Living in France Forever: Are you an Expat or an Immigrant?

Living in France Forever: Are you an Expat or an Immigrant?

expat or immigrant
American Kit Desjacques has been living in France forever. Photo courtesy of author.

I was writing a bio for a publication recently. It began, “American expat living in France.” I changed “expat” to “immigrant.”

“You’re not an immigrant,” observed my French husband.

“Well, I’m not an expat. I have French nationality and I’m here permanently.”

“You’re an American who moved to France for love,” he pronounced. All right then.

But it got me thinking. What do we non-natives call ourselves? What do the terms expat, immigrant even mean? I use the word expat generically to refer to my non-native friends, but is that the right term?

I decided to find out.

Eiffel Tower on map
Photo: Pexls/Pixabay

Semantics: to be or not to be an expat

The generally accepted definition of an expatriate (shortened to “expat”) is someone who lives and works (legally) in another country but plans to go home. In contrast, an “immigrant” is someone who moves to another country permanently.

But at times, there’s a class distinction that influences how the terms are used. A French journalist friend remarked that people’s perceptions and the terms used “depend on whether you’re talking about the first-world or the third-world.”

Is the term “expat” used by people who feel they are wealthy or mobile as distinguished from someone who has been forced to leave their country?

Photo by: Vydumka/Pixabay

Expats come and go

One of the first expats I met was Kathryn. It was 2003. She lived in a spacious apartment in a posh part of the 17th. Her husband was the VP for a large, multinational company. They were in the tall grass.

They had enough money and space to host big parties. Her children went to the American School of Paris on the company dime and they had people who handled all their French administrative paperwork, escorting them to the front of the long lines at the Prefecture of Police.

There were lots of expats then and their circumstances were similar. Companies provided relocation assistance, a housing allowance, and other benefits to their expatriated employees to soften the shock of moving to a new country and a different work culture.

But the numbers seem to be decreasing. Expat community organizations like WICE and Bloom Where You’re Planted, which depend on a ready supply of expat volunteers and tuition for their programs, are experiencing waning membership.

group of women friends
Photo: Unsplash

Immigrants are here to stay

The term “immigrant” applies to me and most of the anglophone crowd I know, but I rarely hear that word used. Why not? Is it because the term has negative connotations?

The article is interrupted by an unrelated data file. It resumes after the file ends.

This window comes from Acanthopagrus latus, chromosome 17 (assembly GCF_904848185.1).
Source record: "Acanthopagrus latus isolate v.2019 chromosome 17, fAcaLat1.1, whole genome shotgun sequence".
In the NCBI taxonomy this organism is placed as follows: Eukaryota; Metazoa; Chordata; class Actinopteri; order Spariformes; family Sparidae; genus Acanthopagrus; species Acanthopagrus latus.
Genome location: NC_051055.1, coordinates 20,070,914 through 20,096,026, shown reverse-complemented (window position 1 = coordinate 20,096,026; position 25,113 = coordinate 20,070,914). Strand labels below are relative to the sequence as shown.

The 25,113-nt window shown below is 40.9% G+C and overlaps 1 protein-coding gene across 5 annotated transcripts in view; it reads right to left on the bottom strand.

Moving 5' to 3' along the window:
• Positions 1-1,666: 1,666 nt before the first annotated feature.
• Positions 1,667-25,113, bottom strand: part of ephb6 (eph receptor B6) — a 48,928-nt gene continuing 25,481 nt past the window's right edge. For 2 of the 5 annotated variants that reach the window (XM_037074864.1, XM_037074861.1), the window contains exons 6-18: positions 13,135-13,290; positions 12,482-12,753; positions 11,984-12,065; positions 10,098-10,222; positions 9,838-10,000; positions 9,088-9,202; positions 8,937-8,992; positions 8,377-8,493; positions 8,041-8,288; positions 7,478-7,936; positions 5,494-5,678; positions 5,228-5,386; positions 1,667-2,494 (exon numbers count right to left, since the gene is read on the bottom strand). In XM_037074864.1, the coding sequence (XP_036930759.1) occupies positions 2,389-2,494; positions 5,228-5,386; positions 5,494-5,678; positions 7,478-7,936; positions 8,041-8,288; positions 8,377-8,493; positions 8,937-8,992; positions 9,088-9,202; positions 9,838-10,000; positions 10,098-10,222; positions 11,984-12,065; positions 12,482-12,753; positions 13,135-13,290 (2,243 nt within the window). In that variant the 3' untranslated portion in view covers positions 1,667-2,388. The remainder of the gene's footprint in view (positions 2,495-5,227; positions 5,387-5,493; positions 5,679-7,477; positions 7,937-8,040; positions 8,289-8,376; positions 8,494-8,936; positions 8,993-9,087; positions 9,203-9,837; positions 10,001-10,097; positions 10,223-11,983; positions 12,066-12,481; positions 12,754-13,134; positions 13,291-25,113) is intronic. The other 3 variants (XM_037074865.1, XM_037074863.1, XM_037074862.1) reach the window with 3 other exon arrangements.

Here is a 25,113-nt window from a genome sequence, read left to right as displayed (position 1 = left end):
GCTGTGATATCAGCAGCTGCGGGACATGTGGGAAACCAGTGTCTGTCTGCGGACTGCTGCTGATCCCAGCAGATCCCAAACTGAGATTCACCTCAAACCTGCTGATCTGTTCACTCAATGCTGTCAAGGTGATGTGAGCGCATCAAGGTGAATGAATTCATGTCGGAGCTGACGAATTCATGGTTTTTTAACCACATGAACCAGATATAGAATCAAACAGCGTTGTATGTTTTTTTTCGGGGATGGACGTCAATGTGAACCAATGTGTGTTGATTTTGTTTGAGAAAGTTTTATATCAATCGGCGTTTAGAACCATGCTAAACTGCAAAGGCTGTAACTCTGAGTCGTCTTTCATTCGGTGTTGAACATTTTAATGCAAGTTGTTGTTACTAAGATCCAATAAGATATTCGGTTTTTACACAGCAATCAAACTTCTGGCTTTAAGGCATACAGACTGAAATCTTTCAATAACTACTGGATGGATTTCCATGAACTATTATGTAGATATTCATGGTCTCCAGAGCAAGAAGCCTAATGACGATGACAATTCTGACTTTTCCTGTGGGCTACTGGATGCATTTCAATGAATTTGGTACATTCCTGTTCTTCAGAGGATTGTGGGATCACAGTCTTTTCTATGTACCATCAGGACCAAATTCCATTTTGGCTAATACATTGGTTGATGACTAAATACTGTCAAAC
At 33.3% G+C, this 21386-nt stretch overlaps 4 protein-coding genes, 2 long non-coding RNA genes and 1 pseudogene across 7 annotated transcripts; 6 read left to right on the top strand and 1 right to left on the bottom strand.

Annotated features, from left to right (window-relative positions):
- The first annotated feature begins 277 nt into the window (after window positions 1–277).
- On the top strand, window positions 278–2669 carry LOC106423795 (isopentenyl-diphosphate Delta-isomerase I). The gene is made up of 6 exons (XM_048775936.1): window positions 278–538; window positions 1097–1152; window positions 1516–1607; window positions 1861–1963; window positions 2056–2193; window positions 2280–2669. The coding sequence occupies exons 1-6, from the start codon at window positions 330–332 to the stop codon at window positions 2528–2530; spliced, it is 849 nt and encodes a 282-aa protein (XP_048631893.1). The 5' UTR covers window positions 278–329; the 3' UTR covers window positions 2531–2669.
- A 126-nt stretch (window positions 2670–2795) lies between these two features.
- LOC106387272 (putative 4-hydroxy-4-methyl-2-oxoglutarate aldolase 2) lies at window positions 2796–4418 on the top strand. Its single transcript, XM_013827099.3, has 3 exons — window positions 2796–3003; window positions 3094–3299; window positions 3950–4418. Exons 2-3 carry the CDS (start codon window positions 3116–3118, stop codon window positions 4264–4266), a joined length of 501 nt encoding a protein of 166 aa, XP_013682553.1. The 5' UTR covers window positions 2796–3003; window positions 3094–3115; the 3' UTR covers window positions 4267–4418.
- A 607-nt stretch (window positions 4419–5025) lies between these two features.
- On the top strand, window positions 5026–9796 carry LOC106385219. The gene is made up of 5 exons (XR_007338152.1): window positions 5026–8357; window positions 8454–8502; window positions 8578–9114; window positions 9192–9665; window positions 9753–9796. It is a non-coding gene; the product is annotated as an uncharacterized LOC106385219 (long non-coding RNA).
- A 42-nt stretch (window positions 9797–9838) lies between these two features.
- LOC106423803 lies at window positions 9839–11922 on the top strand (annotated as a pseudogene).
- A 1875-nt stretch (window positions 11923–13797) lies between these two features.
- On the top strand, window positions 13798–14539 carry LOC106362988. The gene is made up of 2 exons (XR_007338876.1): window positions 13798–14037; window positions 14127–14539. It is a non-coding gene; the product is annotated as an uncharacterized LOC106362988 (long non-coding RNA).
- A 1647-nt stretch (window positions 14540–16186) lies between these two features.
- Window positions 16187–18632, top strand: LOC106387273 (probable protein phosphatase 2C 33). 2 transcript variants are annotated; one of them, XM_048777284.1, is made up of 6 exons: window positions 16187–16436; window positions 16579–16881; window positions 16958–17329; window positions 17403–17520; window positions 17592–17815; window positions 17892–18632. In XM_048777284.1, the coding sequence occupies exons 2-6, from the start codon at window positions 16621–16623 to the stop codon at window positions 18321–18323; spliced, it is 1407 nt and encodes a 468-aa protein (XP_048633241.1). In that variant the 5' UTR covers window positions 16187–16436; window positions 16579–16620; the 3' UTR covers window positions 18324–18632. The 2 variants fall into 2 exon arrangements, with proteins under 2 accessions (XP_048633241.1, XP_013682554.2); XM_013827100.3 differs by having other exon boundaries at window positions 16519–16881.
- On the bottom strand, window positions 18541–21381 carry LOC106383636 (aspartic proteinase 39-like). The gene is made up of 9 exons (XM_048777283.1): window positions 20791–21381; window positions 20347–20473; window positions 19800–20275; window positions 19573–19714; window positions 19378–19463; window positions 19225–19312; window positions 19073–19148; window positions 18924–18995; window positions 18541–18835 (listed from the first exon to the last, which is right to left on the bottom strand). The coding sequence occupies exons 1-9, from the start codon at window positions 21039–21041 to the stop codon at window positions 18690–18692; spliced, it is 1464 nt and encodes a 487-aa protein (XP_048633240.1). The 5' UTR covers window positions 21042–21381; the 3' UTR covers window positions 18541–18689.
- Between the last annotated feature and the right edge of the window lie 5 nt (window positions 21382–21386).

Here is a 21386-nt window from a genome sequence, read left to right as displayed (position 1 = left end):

Soon after moving to France, I was summoned to attend an immigration meeting in our suburb. I was the only white person in a group of about 15 people. We were led from the waiting room to a conference room where they served coffee, tea, and cake, and showed a video on the benefits of immigrating to France.

Each of us was given a thorough physical exam including our eyes and teeth. Afterward, we met with a counselor who inquired about whether we had adequate housing, lived in a safe environment, and had a way to learn French. All of the immigrants were treated kindly and with dignity.

I tried (but failed) to imagine a similar meeting in the US. There, the term “immigrant” is mentally preceded by the word “illegal,” an administrative problem that neither political party has solved. Unsurprisingly, American women in France hesitate to describe themselves as immigrants. 

Bloom Where You’re Planted, an event to help new expats in Paris. © INSPIRELLE

Fitting in

On arriving in France, I met a lot of women from different countries who had married French men. They had moved to France permanently and had more mundane concerns, struggling with French mothers-in-law, learning French, and figuring out how to run their houses with tiny, apartment-sized appliances.

For many of us, money was short. Even though we had the right to work, unlike the trailing spouses of expatriated workers, that is not why we moved. Few of us arrived with both transferable skills and an adequate level of French to get past a French human resources department.

You’re not an expat if you didn’t come for a job.

The differences were clear, and people clumped into groups that reflected their respective realities. For those of us who were staying, it wasn’t worth investing time and effort to make friends with people who would be going “home” after three years, so we created a group called Forever in France. We sidestepped club fees and the cost of outings by taking turns hosting monthly cocktails and pot lucking wine and snacks.

Expats with financial means who were here for the experience made the best of their limited time. In fact, France is the perfect place to be expatriated. The supply of beautiful things to see and delicious things to eat is practically limitless. Tours and lunches and shopping, oh my!

Ironically, 20 years later, some of the people who were supposed to be forever in France are gone. They went home.

INSPIRELLE’s international team of women participating in the annual La Parisienne walk to support breast cancer research. © Grace Wong-Folliet for INSPIRELLE

Are you an expat or an immigrant?

Key themes emerged as I interviewed non-native French citizens. One is the concept of “home.”

Circumstances change, but like marriage, immigration is intended to be a long-term commitment. At first, “home” is the country you left. Over the years, that changes. While most people have family and friends they go visit, “home” has quotation marks around it when it refers to their country of origin.

Another issue is assimilation. Living in a country where you don’t speak the language is difficult.

Learning French is critical if you’re planning to stay. People who don’t tend to go back.